21 October 2016
Japanese investors are pessimistic about the economic outlook. Photo: Bloomberg
Japanese investors are pessimistic about the economic outlook. Photo: Bloomberg

Financial market still facing crisis of confidence

The market is facing various issues this year.

Apart from emerging economies and volatile equity and foreign exchange markets, the United States has kicked off its rate hike cycle while Japan continues to grapple with sluggish economic growth despite Abe’s “three arrows”.

The financial market will remain volatile as long as China’s economy is mired in restructuring and deleveraging. Crude oil price continues to hover in the range of US$26 and US$36 per barrel.

More importantly, investors still lack confidence in the measures taken by Beijing to restructure its economic growth model.

In the meantime, Japan intends to follow Europe in imposing negative interest rate, which the authorities hope would stimulate bank lending and in turn accelerate economic recovery.

Japan is worried that “Abenomics” has failed, and local investors are pessimistic about the economic outlook. Many Japanese investors have rushed to buy 10-year government bonds for fear of charges on their bank deposits.

As a result, Japan’s 10-year government bond price has spiked while yield has dropped significantly.

Surprisingly, the government pension fund, despite its heavy exposure to Japanese government bonds, has benefited the most.

Also, the Japanese yen has soared to 112.18 against the US dollar, which is beyond government expectations.

As we all know, only the first arrow of “Abenomics”, a weaker yen, has had some effect.

The sales tax increase has largely offset the impact of the second arrow, fiscal stimulus measures.

And the government has yet to unveil any new reform as the third arrow, Japanese equity, has slumped 17 percent following the yen’s appreciation.

Meanwhile, the US Federal Reserve’s hesitation in hiking interest rates has also affected market confidence.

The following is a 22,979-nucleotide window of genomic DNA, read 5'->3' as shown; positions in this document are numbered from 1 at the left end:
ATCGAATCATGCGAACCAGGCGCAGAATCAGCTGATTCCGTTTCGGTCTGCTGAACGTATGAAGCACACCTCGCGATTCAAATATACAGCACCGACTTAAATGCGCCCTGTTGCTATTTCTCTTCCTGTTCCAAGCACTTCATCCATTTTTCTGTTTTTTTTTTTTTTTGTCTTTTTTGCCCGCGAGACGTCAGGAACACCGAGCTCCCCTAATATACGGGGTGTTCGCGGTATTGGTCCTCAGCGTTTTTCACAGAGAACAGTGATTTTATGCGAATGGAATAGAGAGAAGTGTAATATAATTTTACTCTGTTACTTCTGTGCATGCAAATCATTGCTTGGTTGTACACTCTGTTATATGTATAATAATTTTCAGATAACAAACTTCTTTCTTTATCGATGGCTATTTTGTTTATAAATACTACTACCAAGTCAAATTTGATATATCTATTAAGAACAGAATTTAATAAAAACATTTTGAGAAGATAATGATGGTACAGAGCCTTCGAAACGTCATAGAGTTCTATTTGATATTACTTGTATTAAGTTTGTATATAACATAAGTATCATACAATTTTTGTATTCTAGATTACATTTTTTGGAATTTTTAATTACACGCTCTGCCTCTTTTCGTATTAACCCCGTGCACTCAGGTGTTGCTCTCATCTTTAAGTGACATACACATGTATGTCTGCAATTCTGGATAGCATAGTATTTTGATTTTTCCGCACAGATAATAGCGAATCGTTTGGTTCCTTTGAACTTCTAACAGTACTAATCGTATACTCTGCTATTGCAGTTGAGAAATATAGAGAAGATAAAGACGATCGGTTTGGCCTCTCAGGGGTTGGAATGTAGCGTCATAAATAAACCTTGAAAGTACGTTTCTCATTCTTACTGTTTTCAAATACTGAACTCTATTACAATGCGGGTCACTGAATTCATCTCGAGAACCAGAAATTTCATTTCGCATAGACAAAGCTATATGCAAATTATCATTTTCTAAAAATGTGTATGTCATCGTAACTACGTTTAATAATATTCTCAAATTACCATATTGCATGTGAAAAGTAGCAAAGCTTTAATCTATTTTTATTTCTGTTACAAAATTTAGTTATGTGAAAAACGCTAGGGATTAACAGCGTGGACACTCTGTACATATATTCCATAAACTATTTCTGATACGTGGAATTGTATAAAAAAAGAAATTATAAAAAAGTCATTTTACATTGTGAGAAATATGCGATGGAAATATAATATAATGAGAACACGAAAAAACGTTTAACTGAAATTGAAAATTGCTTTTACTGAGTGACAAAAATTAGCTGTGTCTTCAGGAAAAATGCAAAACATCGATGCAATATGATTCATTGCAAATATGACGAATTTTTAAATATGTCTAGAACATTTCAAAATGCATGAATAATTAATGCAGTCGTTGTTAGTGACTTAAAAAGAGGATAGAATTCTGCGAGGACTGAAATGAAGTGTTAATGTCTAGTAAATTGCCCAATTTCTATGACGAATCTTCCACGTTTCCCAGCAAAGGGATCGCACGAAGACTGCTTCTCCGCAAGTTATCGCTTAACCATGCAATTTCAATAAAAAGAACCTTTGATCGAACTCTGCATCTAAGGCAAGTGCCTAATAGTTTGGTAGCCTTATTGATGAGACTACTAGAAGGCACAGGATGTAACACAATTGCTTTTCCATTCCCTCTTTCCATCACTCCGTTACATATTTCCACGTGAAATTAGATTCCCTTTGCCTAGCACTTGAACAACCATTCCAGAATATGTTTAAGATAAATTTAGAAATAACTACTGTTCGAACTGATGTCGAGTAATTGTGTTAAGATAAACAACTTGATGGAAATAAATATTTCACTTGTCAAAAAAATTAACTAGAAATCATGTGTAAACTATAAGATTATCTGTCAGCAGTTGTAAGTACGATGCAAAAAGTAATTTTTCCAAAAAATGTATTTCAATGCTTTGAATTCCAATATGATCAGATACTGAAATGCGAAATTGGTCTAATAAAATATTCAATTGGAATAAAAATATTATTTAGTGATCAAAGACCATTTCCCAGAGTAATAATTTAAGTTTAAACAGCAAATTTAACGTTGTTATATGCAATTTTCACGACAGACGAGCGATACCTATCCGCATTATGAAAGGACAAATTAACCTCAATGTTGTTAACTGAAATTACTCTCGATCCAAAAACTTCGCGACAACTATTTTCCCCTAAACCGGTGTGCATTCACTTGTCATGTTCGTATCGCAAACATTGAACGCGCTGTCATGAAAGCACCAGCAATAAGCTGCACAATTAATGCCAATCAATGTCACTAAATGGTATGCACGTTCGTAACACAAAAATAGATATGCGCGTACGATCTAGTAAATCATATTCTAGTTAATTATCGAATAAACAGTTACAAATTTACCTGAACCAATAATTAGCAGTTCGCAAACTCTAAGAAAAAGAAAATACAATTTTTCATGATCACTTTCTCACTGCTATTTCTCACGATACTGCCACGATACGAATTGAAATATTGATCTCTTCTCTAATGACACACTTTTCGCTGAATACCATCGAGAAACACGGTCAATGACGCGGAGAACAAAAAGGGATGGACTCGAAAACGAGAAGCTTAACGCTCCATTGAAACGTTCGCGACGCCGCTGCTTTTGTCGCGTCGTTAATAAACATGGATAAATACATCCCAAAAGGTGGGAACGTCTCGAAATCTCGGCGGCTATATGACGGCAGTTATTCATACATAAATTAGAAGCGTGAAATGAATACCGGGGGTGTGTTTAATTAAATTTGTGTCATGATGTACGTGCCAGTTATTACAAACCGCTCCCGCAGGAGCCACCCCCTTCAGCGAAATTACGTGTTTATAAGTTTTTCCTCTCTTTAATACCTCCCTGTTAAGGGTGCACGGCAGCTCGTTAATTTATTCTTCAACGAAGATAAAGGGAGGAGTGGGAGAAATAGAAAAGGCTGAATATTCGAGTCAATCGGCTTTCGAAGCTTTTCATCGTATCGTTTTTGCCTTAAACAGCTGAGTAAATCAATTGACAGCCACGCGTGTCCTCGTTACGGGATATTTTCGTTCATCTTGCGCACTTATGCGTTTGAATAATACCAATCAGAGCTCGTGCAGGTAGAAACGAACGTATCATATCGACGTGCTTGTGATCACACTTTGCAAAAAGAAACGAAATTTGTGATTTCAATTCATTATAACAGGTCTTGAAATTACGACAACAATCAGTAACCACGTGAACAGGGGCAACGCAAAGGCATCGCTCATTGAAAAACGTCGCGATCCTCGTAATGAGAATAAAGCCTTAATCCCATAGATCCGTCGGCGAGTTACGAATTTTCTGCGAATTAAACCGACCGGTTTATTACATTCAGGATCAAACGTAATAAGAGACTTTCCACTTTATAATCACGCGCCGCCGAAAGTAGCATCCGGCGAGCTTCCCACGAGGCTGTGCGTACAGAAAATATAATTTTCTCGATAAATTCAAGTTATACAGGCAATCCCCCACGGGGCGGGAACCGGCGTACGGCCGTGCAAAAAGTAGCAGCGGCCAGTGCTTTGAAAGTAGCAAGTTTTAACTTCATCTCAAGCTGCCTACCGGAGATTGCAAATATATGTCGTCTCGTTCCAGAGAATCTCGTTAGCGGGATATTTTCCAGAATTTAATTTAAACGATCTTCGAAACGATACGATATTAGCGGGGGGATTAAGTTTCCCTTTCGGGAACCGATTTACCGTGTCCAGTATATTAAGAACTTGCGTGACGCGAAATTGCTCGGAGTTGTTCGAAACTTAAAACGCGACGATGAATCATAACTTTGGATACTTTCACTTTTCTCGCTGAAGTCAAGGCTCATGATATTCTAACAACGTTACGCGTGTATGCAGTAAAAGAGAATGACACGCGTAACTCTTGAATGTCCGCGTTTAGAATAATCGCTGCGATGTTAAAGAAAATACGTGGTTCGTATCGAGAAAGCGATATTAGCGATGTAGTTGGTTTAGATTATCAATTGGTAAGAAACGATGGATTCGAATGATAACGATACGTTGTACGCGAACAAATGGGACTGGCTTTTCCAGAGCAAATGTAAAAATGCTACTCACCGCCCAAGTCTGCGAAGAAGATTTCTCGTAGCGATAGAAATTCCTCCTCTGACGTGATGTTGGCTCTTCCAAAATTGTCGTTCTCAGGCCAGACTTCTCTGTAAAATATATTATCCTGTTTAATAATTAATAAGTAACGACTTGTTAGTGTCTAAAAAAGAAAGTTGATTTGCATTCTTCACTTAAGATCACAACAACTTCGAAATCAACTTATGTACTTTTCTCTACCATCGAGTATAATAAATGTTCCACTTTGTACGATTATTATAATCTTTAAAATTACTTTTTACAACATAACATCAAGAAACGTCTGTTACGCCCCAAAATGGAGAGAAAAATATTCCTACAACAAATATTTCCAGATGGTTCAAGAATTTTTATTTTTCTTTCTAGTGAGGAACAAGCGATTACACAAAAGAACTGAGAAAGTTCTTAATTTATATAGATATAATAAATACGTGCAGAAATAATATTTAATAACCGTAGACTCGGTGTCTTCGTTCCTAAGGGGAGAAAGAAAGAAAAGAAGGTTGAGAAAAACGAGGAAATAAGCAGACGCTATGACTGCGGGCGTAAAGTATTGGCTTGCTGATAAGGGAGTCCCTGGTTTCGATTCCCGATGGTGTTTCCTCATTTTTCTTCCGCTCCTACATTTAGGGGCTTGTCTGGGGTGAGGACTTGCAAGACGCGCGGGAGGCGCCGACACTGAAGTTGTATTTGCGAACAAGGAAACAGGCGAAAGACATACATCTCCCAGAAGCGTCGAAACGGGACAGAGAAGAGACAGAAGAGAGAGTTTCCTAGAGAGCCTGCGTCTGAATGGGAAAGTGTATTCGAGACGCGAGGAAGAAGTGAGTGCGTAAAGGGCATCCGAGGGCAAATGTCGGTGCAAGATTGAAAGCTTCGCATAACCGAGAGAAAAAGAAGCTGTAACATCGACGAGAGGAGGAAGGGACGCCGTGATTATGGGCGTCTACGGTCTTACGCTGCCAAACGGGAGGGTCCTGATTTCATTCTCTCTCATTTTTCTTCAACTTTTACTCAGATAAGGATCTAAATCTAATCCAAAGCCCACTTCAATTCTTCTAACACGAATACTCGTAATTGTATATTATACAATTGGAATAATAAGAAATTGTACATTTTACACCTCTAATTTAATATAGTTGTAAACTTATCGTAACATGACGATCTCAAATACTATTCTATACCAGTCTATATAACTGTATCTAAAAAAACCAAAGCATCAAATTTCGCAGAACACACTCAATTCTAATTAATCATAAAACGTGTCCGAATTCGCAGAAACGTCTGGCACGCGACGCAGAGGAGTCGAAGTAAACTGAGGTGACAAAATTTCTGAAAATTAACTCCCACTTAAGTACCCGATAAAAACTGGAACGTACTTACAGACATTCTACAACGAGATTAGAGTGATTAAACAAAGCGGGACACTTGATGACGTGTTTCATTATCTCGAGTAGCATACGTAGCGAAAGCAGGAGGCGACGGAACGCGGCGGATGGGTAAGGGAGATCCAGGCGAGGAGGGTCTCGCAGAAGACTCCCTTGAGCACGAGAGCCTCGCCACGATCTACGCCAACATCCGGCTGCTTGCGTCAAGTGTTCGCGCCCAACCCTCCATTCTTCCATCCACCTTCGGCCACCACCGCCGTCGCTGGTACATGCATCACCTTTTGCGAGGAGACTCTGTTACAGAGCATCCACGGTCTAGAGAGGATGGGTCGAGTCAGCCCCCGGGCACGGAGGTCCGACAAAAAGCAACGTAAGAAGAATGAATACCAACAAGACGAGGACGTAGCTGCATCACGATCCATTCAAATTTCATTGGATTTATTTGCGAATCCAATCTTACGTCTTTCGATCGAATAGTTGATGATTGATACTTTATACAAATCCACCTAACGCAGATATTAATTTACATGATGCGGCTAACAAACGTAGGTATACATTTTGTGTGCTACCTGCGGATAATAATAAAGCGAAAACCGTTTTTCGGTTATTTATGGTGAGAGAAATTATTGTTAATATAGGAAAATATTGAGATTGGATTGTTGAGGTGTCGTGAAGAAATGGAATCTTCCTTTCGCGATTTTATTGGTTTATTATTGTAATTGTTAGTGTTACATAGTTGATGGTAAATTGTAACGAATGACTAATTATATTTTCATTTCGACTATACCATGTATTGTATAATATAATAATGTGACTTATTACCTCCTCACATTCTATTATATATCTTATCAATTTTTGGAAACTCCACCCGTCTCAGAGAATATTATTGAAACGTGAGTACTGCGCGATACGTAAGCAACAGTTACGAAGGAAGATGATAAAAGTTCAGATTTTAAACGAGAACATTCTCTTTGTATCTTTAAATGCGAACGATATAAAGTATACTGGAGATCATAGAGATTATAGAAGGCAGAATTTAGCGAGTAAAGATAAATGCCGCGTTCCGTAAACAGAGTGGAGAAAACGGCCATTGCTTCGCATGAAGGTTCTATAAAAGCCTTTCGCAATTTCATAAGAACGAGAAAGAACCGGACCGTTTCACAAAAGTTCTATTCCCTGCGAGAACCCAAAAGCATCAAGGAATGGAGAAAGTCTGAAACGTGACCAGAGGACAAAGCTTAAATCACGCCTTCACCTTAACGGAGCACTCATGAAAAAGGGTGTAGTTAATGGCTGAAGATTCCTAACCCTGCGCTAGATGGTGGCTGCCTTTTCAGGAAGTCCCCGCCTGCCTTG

The market initially expected the Fed liftoff in June last year. However, the Fed postponed the rate hike given poor economic data in the first two quarters due to the cold weather and the low oil price.

The Fed further disappointed the market last September, when economic data already showed signs of recovery. It delayed the move again amid turmoil in the financial market.

Fed’s dual mandate means it should only focus on domestic employment and inflation. In that sense, the figures are looking very strong if one excludes energy prices.

So the Fed’s rate hike struggle affected market confidence.

There will be at least one more rate hike by the end of this year if the Fed makes the decision on the basis of the domestic economic situation.

If that happens, it would create another sell-off in emerging markets and commodities. Subprime loans in the United States would face heavy pressure, too.

That means the second rate hike could be disastrous.

Uncertainties are the least the market wants to see. And monetary easing measures have already reached the limit.

The silver lining is that oil producers could reach an agreement on output and restore market confidence.

This article appeared in the Hong Kong Economic Journal on Feb. 25.

Translation by Julie Zhu

[Chinese version 中文版]

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Founder and Managing Director of Pegasus Fund Managers Ltd.

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